“It’s difficult to imagine anyone in Tomlinson’s situation choosing anything other than the ‘@’ symbol, but his decision to do so at the time was inspired,” explains Houston on his blog. “Firstly, it was extremely unlikely to occur in any computer or user names; secondly, it had no other significant meaning for the operating system on which it would run, and lastly, it read intuitively–user ‘at’ host.”

READ THIS POST because it’s wonderful. I especially love the identification of @ as the fulcrum of an email address. Because it IS one!

And then if you can resist pre-ordering Keith Houston’s upcoming book you’re a stronger person than I. (Come on. It’s called Shady Characters: The Secret Life of Punctuation. How could I/you resist?) 

A Kindleworm by any other name (and exciting news for OED lovers)

[EDIT: Sadly, http://www.oed.com no longer works, and even the link to it from Oxford Dictionaries Online is broken. Sincerest apologies on my behalf for getting us all excited, and for not realising sooner.]

The straw that finally broke my anti-Kindle camel’s back was the fact that Kindle comes loaded with the full Oxford English Dictionary [ALSO EDIT: I meant (and still mean) the Oxford Dictionary OF English. I unforgivably use OED as a generic term, though I know there are some who would drop a thesaurus on my head for such an offence.], thus overcoming the two main obstacles previously prohibiting my access to said lexicographical bible: price, and bulk. (My only other accessway was online, through the student login left over from my university days. Not coincidentally, that student login is my favourite souvenir as an alumnus).

Anyway, I bought a Kindle as soon as I realised this (while playing Scrabble in a Kindle-owning friend’s dictionary-less house). And thereafter, when asked whether Kindle “is good?”, my most likely answer has been “IT HAS THE *WHOLE* OXFORD ENGLISH DICTIONARY *IN* IT. YES is good.”

Now this doesn’t mean I no longer love ‘real’ books. I do. Very much.

I have an inconveniently large number of books in my new home. (At least, relocating them from my old home — and chromatically arranging them again — was inconvenient.)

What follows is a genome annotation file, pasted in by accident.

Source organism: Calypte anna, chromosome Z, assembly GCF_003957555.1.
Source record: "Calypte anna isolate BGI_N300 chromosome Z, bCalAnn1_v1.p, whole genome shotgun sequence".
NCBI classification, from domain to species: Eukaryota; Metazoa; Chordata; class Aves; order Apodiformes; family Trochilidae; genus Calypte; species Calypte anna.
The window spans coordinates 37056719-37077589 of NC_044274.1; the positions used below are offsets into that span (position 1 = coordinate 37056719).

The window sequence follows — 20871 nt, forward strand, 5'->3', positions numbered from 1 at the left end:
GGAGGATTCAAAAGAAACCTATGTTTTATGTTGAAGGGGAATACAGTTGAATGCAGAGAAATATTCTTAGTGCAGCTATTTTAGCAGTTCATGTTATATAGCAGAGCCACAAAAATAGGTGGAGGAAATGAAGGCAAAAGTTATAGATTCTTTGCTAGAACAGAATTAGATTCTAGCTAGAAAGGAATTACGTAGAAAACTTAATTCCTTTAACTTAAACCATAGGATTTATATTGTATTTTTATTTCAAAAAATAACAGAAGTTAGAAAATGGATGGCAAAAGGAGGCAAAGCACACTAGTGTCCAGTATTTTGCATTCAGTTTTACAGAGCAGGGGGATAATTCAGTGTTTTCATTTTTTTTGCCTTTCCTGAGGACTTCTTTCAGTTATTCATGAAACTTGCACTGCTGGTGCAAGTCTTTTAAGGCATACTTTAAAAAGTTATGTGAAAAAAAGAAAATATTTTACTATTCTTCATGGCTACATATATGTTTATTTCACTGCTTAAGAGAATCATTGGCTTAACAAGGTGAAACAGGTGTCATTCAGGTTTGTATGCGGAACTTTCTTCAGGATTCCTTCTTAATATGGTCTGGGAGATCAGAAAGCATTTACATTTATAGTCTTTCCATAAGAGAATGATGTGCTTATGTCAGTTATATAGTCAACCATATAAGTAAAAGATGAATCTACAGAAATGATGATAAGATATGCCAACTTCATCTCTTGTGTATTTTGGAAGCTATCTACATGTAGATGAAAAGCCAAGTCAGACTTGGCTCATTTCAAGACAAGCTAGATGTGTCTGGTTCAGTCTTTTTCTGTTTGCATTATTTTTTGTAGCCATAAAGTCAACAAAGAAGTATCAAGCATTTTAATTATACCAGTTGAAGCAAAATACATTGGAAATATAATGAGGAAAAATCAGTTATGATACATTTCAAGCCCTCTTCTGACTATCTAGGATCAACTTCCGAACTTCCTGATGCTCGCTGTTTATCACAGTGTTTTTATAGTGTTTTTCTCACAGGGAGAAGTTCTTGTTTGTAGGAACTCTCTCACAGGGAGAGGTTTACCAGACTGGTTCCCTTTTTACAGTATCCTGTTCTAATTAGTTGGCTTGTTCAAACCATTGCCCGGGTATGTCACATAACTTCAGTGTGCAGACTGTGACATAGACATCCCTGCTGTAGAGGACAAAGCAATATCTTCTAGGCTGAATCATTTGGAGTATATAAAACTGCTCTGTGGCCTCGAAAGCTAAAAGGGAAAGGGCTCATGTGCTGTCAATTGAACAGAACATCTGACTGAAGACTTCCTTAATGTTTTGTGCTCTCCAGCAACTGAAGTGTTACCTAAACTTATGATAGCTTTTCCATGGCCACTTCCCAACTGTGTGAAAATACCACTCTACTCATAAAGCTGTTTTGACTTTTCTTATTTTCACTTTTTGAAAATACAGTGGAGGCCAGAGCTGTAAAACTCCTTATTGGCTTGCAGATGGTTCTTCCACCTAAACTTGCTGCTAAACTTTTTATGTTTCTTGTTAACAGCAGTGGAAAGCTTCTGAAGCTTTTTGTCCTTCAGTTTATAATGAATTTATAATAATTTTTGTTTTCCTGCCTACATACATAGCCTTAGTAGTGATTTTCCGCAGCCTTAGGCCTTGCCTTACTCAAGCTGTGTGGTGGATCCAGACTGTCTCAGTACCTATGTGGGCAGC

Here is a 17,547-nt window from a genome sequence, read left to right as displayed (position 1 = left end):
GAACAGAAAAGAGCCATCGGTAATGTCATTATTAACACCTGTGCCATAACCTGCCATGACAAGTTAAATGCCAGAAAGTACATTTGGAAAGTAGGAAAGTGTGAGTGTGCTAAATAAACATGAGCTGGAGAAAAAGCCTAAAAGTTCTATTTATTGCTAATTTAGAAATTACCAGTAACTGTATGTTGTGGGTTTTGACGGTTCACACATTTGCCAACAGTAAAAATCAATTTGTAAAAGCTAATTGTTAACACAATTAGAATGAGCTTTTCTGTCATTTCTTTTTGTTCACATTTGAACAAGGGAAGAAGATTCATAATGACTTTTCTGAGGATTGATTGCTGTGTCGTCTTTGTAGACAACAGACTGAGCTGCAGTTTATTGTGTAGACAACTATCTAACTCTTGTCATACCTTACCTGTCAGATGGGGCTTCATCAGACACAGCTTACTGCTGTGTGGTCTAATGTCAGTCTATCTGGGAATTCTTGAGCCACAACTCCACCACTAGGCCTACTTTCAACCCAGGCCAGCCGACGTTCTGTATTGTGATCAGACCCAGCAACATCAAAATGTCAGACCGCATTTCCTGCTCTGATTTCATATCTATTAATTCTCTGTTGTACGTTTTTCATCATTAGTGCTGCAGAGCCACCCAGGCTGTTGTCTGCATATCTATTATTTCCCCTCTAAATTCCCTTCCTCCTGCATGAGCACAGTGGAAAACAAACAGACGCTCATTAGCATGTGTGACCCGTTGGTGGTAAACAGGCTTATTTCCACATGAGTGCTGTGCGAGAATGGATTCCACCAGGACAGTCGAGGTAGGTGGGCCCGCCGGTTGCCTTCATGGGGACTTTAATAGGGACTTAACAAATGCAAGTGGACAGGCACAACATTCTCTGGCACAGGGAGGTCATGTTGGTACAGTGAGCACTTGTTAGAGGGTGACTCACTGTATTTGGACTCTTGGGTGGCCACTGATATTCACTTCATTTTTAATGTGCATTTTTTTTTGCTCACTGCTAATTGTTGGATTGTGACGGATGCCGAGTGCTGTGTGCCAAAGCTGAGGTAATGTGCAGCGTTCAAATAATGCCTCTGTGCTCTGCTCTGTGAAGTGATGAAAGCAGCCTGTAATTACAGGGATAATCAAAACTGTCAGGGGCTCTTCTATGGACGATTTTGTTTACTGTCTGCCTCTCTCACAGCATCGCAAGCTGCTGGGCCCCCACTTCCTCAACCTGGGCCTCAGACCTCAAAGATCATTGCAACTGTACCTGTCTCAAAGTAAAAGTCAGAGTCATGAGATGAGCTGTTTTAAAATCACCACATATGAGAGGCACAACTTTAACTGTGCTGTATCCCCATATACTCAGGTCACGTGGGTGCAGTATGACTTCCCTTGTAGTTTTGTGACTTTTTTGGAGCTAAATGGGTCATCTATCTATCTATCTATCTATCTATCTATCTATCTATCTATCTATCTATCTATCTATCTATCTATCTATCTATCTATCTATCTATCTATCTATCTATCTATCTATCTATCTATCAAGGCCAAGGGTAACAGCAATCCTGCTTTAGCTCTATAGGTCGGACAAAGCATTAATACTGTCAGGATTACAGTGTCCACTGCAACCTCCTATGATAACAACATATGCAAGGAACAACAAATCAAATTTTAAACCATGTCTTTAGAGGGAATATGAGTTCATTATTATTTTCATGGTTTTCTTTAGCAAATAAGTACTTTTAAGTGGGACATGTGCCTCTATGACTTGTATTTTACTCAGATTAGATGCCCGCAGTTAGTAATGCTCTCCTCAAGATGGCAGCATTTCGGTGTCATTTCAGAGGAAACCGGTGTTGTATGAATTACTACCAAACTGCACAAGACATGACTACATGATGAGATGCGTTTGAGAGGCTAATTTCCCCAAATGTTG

I also have one of these…

bookworm

…on my desk at work.

Yes, it’s a giant fuzzy bookworm, otherwise known as helluo librorum.

WAIT A MINUTE.

Helluo librorum.

The OED is online!

Free!

Searchable!

No subscription (or university alumnus login) required!


And @OxfordWords tweets the Word Of The Day!

Now this doesn’t mean I no longer love Kindle…

.

The book[ing] desk

{ Information desk, via FFFFOUND!}

I’m not sure I’d trust information sourced from behind a desk made of books that clearly can’t be opened for information-sourcing purposes, but I would certainly trust the person who designed said desk.

It’s rather reminiscent of that favourite chromatically arranged bookshelf of mine:

{ from Periodic tables of everything, which is definitely a related post }

Em dashes and En dashes: A breadth of difference

– – — – –

An em dash (—) can be used for almost anything: instead of a colon (such as the preceding), to replace parentheses (such as the preceding, and current), or just to represent a sudden change of direction in logic*.

An en dash (–) is somewhat more limited in its utility. Limited to two uses, in fact: firstly, as shorthand for “from” and “to”, à la 9am–5pm; and secondly, to hyphenate two words where one is actually part of another word pairing. As in “post–afternoon tea“, or”anti–Tony Abbott“.

On the other hand, ordinary single pairings like “long, dark tea-time” and “anti-troglodyte” (respectively) require nothing wider than a hyphen.

Based on Mental Floss (where knowledge junkies get their fix). ]

– – — – –

{ via ilovetypography }

– – — – –

So the next time someone tries to tell you there’s no difference between an em dash and an en dash, might I suggest you draw their attention to the difference between forMication and forNication?


And if they STILL insist that the difference doesn’t matter, why not offer to release a bucket of crawling, gnashing ants in their general direction.


– – — – –


* But not all at once. Consider the absurdity of the following:

“Em dashes can be used for almost anything — instead of a colon — such as the preceding — to replace parentheses — such as the preceding, and current — or just to represent a sudden change of direction in logic.”

… THAT doesn’t work at all.